The Obama White House has been trying to close the Guantanamo Bay detention facility since 2009. In 2008, it was then-presidential candidate Obama’s campaign promise to shut it down.
He started the ball rolling in early 2009, soon after his inauguration, with an executive order mandating an immediate review of all 242 detainees then held in Guantanamo and requiring the detention center’s closure. before the end of that year, his administration deemed 156 detainees low enough security threats to be transferred to foreign countries.
Around 50 former Guantanamo detainees who were released, returned to the battlefield, undertook terrorist actions or were linked with terrorist actions in various countries around the world.
The Pentagon obviously doesn’t want the closure to happen and it has been working to thwart efforts to release more detainees. There are two battles in play, but the Pentagon’s primary objective is to keep the prison open.
According to Administration officials, the Pentagon campaign to slow down prisoner transfers includes Pentagon officials not providing photographs, complete medical records and other basic documentation to foreign governments willing to take detainees. They also make it much more difficult for foreign delegations to visit Guantanamo and those foreign governments that do make it to the island prison have only a limited time to interview the detainees. Those foreign delegations are not allowed to stay overnight.
These few simple tactics may be enough to stop the president from making good on his 2008 campaign promise. There is probably insufficient time remaining in Obama’s second term to achieve the closure. In 2003 there were up to 680 detainees in the prison. At the beginning of 2009, when Obama took office, numbers had reduced to 242. Today there are 107 detainees.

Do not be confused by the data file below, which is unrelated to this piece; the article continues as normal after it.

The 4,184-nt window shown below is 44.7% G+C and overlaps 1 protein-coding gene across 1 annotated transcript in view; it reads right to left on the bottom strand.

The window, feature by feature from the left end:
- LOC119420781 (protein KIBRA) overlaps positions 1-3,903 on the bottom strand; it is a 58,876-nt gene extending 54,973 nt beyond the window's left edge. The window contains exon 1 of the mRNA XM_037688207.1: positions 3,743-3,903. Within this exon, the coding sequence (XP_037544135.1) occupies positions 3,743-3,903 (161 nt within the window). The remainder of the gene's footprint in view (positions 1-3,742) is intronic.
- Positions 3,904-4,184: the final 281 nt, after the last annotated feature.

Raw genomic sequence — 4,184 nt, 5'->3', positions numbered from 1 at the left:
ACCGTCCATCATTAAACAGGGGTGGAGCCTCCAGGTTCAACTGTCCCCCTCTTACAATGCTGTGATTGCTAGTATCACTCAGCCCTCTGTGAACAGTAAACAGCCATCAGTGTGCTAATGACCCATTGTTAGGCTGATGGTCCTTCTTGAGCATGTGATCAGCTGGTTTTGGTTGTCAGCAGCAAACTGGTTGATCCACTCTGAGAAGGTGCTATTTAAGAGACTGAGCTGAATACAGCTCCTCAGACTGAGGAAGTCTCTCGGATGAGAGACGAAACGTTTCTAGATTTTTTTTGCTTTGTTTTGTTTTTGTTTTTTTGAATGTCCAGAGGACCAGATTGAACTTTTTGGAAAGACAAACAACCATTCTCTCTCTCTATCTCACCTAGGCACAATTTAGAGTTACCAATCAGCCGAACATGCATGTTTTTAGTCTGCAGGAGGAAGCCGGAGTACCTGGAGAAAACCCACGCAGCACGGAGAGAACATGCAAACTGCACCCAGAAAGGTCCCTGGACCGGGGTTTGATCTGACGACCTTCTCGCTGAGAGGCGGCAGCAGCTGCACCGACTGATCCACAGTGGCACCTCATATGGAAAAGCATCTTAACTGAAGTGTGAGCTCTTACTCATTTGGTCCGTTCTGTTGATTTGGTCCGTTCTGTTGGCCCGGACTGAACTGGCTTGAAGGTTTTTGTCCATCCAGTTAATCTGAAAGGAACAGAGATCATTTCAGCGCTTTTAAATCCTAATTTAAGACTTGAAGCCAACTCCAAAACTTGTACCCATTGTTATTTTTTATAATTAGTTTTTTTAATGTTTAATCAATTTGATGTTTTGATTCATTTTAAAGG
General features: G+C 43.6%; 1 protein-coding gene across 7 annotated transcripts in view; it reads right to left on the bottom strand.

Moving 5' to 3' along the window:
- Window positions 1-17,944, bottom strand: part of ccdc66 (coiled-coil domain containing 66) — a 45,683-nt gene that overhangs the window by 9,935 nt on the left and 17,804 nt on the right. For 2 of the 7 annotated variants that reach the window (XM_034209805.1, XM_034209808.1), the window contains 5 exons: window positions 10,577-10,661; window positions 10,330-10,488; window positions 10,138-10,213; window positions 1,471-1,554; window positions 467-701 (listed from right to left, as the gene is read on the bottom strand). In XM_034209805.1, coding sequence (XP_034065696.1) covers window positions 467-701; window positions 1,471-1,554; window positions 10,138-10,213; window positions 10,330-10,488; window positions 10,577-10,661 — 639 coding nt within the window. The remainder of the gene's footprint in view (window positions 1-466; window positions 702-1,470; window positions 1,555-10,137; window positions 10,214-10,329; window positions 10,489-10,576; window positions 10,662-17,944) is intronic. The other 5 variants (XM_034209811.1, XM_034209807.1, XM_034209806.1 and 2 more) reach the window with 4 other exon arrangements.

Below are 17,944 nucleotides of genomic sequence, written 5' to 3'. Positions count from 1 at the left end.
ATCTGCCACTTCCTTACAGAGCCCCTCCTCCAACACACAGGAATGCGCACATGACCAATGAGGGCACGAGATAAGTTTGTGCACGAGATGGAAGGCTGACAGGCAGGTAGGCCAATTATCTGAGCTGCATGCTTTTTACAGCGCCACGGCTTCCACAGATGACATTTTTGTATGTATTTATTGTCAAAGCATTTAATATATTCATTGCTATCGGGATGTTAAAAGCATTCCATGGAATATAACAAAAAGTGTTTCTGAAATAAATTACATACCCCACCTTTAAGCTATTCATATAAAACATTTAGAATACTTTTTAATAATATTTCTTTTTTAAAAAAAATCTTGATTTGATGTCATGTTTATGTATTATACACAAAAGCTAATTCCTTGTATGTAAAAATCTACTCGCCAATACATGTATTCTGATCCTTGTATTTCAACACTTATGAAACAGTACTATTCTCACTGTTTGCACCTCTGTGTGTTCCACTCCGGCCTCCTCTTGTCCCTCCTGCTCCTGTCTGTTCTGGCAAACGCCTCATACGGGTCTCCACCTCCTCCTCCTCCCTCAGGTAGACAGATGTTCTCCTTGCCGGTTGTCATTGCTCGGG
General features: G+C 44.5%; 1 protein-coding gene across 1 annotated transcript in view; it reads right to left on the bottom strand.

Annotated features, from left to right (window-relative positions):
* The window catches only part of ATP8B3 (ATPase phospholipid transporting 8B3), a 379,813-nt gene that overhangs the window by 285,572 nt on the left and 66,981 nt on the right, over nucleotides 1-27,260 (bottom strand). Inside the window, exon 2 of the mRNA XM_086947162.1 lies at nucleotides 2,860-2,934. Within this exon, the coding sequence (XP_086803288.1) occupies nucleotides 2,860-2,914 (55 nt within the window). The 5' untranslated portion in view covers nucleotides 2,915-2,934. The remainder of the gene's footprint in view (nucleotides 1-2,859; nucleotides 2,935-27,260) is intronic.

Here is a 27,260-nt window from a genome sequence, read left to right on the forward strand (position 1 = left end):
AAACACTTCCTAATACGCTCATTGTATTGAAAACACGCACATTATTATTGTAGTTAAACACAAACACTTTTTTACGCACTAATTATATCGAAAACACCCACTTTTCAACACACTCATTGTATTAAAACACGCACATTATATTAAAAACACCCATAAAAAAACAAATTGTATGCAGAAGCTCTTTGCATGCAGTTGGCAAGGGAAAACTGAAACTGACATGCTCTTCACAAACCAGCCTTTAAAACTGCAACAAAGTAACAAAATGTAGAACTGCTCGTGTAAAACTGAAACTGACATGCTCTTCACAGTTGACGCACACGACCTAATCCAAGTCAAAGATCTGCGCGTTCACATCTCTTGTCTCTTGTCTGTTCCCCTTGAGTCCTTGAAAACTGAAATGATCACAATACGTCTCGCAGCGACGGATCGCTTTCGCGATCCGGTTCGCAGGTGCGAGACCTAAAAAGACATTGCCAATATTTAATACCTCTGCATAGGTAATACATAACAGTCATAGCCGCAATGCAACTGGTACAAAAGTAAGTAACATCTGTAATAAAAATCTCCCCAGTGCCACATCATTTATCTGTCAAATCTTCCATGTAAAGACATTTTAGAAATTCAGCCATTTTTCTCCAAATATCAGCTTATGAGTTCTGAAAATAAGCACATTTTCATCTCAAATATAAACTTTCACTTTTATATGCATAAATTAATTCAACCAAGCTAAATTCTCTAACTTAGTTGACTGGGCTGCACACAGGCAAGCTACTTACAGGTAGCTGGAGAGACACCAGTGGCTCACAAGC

In 2011 and 2012 prisoner transfers out of Gitmo slowed considerably, and by January 2013, the the State Department appeared to have given up on it happening, and they closed the office assigned with the closure of Guantanamo. Four months later, in May 2013, a new plan was put forward to close the prison, aiming to transfer as many prisoners as possible to countries willing to take them.
President Obama contributed directly to this more recent slow transfer approval rate, when he removed the Republican Secretary of Defense Chuck Hagel in February 2015, unnamed former administration officials said. Obama then installed Ashton Carter as his new Defense Secretary. In September, Obama held a closed-door meeting with Carter, in which he reprimanded the new Secretary, according to administration officials briefed on the meeting.
Closing the Guantanamo Bay facility is much easier said than done. Around 25% of the remaining prisoners are considered too dangerous to transfer to U.S. prisons, and in any case, the Republican majority in Congress is opposed to such transfers.
Undeterred, Obama told a press conference last month that he still thinks he can strike a deal, but even if he can’t, he “reserves the right” to transfer the dangerous prisoners to the U.S. using executive authority.
Annual recurring costs to keep the facility open are around $120 million. In addition, it was reported in March 2013 that the military wanted to spend $195.7 million renovating the facility, including $49million to erect a new prison building for the “special case” prisoners.
Privately, Pentagon officials have criticized Obama’s failing policy to release the prisoners and close the prison. Time is running out for the president.